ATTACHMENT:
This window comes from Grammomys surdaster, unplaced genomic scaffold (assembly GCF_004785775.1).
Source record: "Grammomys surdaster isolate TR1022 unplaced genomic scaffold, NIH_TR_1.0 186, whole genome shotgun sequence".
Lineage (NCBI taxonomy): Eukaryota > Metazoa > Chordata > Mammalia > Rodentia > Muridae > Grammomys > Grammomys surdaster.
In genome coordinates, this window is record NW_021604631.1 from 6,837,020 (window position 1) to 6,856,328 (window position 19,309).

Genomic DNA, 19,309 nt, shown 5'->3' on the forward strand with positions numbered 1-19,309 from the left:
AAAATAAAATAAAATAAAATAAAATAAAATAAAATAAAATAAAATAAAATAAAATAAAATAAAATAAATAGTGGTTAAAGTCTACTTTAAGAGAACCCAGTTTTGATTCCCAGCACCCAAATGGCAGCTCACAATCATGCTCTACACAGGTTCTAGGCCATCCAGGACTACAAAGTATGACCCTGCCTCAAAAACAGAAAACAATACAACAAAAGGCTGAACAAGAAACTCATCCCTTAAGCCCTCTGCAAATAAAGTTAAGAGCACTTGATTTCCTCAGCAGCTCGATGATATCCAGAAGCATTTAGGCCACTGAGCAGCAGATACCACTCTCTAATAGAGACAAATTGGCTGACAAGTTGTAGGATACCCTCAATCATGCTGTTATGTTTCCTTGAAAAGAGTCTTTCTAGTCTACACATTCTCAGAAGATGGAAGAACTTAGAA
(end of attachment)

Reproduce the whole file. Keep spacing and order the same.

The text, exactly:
This window comes from Grammomys surdaster, unplaced genomic scaffold (assembly GCF_004785775.1).
Source record: "Grammomys surdaster isolate TR1022 unplaced genomic scaffold, NIH_TR_1.0 186, whole genome shotgun sequence".
Lineage (NCBI taxonomy): Eukaryota > Metazoa > Chordata > Mammalia > Rodentia > Muridae > Grammomys > Grammomys surdaster.
In genome coordinates, this window is record NW_021604631.1 from 6,837,020 (window position 1) to 6,856,328 (window position 19,309).

Genomic DNA, 19,309 nt, shown 5'->3' on the forward strand with positions numbered 1-19,309 from the left:
AAAATAAAATAAAATAAAATAAAATAAAATAAAATAAAATAAAATAAAATAAAATAAAATAAAATAAATAGTGGTTAAAGTCTACTTTAAGAGAACCCAGTTTTGATTCCCAGCACCCAAATGGCAGCTCACAATCATGCTCTACACAGGTTCTAGGCCATCCAGGACTACAAAGTATGACCCTGCCTCAAAAACAGAAAACAATACAACAAAAGGCTGAACAAGAAACTCATCCCTTAAGCCCTCTGCAAATAAAGTTAAGAGCACTTGATTTCCTCAGCAGCTCGATGATATCCAGAAGCATTTAGGCCACTGAGCAGCAGATACCACTCTCTAATAGAGACAAATTGGCTGACAAGTTGTAGGATACCCTCAATCATGCTGTTATGTTTCCTTGAAAAGAGTCTTTCTAGTCTACACATTCTCAGAAGATGGAAGAACTTAGAA